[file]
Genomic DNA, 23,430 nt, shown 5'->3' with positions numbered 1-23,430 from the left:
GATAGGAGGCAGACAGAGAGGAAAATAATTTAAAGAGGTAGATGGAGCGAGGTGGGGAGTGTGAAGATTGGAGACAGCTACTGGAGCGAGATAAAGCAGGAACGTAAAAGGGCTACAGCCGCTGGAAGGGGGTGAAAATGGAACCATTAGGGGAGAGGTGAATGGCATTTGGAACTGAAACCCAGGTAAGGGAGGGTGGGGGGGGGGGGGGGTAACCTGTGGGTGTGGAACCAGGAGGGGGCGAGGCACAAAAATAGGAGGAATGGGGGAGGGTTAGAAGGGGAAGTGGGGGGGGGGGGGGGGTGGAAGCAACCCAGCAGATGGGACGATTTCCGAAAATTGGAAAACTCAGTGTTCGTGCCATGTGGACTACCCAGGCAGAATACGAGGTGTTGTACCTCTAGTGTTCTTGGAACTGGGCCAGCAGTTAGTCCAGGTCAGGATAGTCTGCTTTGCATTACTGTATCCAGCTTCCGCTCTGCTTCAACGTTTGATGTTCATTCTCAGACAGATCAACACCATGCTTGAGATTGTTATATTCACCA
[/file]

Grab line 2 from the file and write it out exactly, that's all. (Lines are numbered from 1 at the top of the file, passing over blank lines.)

GATAGGAGGCAGACAGAGAGGAAAATAATTTAAAGAGGTAGATGGAGCGAGGTGGGGAGTGTGAAGATTGGAGACAGCTACTGGAGCGAGATAAAGCAGGAACGTAAAAGGGCTACAGCCGCTGGAAGGGGGTGAAAATGGAACCATTAGGGGAGAGGTGAATGGCATTTGGAACTGAAACCCAGGTAAGGGAGGGTGGGGGGGGGGGGGGGTAACCTGTGGGTGTGGAACCAGGAGGGGGCGAGGCACAAAAATAGGAGGAATGGGGGAGGGTTAGAAGGGGAAGTGGGGGGGGGGGGGGGGTGGAAGCAACCCAGCAGATGGGACGATTTCCGAAAATTGGAAAACTCAGTGTTCGTGCCATGTGGACTACCCAGGCAGAATACGAGGTGTTGTACCTCTAGTGTTCTTGGAACTGGGCCAGCAGTTAGTCCAGGTCAGGATAGTCTGCTTTGCATTACTGTATCCAGCTTCCGCTCTGCTTCAACGTTTGATGTTCATTCTCAGACAGATCAACACCATGCTTGAGATTGTTATATTCACCA